Cover image
Future of Work
8 minute read

Virtual Reality: Catalyzing the Future of Work

Often associated with gaming, virtual reality has the potential to drive the future of a wide range of industries. This article outlines how virtual reality will change the face of healthcare, manufacturing, and journalism.

For many, virtual reality (VR) likely conjures images of game-obsessed teenagers wearing goggles, marveling at the sensation of riding a rollercoaster or floating through space from the comfort of home. But the most significant future virtual reality applications will likely go beyond pure entertainment, dramatically changing the way people think about their work.

It’s no secret that virtual reality has the potential to influence daily life. Consumer applications, such as gaming, continue to crowd headlines as companies vie to capture the public imagination and spark VR’s mainstream adoption. Since its $2 billion acquisition of Oculus VR in 2014, Facebook has been a particularly prominent player in the space, with some projecting that the company may spend more than $5 billion annually on virtual reality in the next few years. “Social is not only important to Facebook’s mission, but to the future of VR,” writes Gene Munster, Managing Partner of Loup Ventures. “VR will need a social aspect before there will be mass adoption of the technology.”

There are numerous virtual reality applications that have the potential to fundamentally shape a range of industries from manufacturing to journalism, healthcare and more.

Yet this emphasis on consumer-oriented, social virtual reality applications masks the potential VR technology has to make a splash in the enterprise space and steer the future of work more generally. There are numerous virtual reality applications that could fundamentally shape a range of industries, from healthcare to manufacturing, journalism, and more.

To understand what the future of virtual reality might look like, it’s instructive to first examine virtual reality’s past. Beginning with an overview of the history of virtual reality technology, this article outlines some of the most powerful virtual reality applications on the horizon – those poised to shape or upend entire industries. Connecting virtual reality’s history, and some of its original use-cases, with its current and future enterprise applications will clarify that VR’s technological potential has always extended far beyond gaming.

In a sense, enterprise applications actually mark a return to – not a departure from – virtual reality’s technological roots.

From the Pilot-Maker to the Sword of Damocles: A Brief History of Virtual Reality

The history of virtual reality begins decades before the term “virtual reality” was coined, and long before the rise of digital technology.

In 1929, Edwin Link built the Pilot-Maker (pictured below – also known as the Link Trainer), the first-ever flight simulator and arguably the first example of an artificial environment simulated by technology. Spurned by flight schools, Link first sold his invention to amusement parks. Eventually, however, Link’s flight simulator caught the attention of the Army Air Corps (precursor to the U.S. Air Force), which purchased six simulators in 1934. Within a few years, the Pilot-Maker had spread to 35 countries, and Link’s newest model would train 500,000 pilots during World War II.

Following World War II, virtual reality applications expanded into the entertainment industry. In 1955, Morton Heilig wrote an essay, “The Cinema of the Future,” in which he envisioned an immersive cinematic experience that stimulated all five senses (sight, hearing, touch, taste, and smell). He put his idea into practice, and in 1962 patented the Sensorama Simulator, a device that incorporated sensory experiences like wind and odors at appropriate points during a given film. The Sensorama never garnered enough financial backing for mainstream adoption, but it laid the groundwork for subsequent virtual reality iterations.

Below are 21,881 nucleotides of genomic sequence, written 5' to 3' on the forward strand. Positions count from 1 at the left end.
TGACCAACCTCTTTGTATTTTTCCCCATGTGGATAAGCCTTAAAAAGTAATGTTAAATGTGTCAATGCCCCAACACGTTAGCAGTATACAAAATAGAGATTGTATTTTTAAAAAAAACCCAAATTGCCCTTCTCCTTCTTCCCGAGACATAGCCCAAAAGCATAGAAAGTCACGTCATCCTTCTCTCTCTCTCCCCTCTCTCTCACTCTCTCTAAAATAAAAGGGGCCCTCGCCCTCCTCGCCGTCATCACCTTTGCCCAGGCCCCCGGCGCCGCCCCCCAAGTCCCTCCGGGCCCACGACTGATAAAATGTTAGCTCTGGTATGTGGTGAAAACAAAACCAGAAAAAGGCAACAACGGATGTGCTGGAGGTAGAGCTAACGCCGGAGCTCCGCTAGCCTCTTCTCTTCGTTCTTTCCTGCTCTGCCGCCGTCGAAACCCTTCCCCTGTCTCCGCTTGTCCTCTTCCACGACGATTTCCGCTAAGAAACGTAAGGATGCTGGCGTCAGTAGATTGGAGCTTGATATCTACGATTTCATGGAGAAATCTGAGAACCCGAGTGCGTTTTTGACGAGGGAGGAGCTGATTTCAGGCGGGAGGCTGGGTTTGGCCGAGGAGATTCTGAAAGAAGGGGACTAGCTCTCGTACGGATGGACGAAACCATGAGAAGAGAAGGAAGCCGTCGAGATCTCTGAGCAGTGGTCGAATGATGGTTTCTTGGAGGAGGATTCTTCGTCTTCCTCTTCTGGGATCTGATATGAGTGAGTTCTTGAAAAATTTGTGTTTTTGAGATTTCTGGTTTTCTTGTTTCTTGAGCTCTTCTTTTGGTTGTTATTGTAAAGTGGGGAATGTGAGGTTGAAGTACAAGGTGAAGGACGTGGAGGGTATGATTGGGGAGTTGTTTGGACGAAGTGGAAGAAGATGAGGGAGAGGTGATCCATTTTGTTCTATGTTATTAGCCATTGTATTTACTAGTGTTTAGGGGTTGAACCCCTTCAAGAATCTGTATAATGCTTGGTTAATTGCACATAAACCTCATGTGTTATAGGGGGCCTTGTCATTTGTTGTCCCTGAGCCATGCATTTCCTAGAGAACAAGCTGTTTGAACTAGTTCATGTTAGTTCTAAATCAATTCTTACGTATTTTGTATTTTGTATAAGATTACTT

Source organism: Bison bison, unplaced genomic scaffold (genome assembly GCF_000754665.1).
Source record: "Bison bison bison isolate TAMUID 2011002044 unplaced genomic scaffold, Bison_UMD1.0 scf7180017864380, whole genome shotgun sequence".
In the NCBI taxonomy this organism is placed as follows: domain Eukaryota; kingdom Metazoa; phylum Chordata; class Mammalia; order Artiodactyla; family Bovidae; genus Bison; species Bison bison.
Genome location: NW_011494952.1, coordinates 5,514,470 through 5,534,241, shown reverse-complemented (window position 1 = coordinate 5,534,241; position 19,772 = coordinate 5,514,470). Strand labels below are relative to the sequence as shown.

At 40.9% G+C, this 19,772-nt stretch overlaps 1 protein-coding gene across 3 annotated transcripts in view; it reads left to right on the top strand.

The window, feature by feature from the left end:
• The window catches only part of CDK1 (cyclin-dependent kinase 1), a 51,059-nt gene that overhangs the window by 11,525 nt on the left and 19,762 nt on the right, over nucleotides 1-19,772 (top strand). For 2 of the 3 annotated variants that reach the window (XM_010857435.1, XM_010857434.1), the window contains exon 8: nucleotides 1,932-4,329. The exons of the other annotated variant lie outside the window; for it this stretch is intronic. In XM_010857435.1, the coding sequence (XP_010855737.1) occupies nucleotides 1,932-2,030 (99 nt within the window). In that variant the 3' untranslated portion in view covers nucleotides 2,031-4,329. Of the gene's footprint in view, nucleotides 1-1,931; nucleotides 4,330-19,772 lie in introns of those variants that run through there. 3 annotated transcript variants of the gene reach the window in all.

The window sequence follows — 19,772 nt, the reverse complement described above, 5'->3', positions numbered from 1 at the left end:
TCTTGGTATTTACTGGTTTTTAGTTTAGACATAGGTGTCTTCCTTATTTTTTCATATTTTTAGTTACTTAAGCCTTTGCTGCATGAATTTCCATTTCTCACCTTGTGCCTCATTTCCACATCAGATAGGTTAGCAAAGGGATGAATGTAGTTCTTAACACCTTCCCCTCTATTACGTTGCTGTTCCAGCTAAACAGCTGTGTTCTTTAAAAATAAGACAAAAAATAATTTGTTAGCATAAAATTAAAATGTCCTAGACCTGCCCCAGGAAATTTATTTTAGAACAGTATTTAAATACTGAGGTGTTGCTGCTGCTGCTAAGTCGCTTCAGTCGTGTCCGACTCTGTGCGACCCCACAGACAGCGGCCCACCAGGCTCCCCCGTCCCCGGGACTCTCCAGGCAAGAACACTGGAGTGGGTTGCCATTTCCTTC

“The ultimate display would, of course, be a room within which the computer can control the existence of matter.”

Ivan Sutherland took virtual reality another step forward in 1965. As head of the Information Processing Techniques Office at the Advanced Research Projects Agency (ARPA) – the Department of Defense’s primary research and development arm – Sutherland wrote a paper, titled “The Ultimate Display,” advancing a new model for physical interaction with the digital world.

“The ultimate display would, of course, be a room within which the computer can control the existence of matter,” Sutherland wrote. “A chair displayed in such a room would be good enough to sit in. Handcuffs displayed in such a room would be confining, and a bullet displayed in such a room would be fatal.”

Three years later, Sutherland developed the Sword of Damocles – the first virtual reality head-mounted display (pictured below).

Much like computers of the same era, the Sword of Damocles was large, unwieldy, and not suited for popular use. As the first head-mounted display, however, it established a crucial model for future, goggle-based ways of accessing virtual reality.

Why Does the History of Virtual Reality Matter?

While an early or mid-20th century flight simulator may seem a far cry from what we now think of as virtual reality, the development of flight simulator technology was crucial to future virtual reality applications. Several engineers who would later be among the pioneers of modern virtual reality, including Morton Heilig and Ivan Sutherland, were in the Army, Army Air Corps, or broader military industrial complex and would surely have been aware of – and perhaps directly exposed to – the flight simulator. Heilig, Sutherland, and other VR pioneers developed their technologies and applications in this context.

Link created the flight simulator with a practical goal in mind. Though bought by amusement parks before the military, this early application of virtual reality technology was fundamentally geared toward enabling practitioners to perform their jobs more effectively. More specifically, the flight simulator aimed to significantly influence the future of work for pilots.

Modern virtual reality applications are developed for enterprise with a similar intent and spirit in mind.

Virtual Reality Sparks Enterprise Innovation

Current and future virtual reality applications have the potential to spark dramatic improvements in a broad range of industries and revolutionize the way practitioners work within and think about their fields.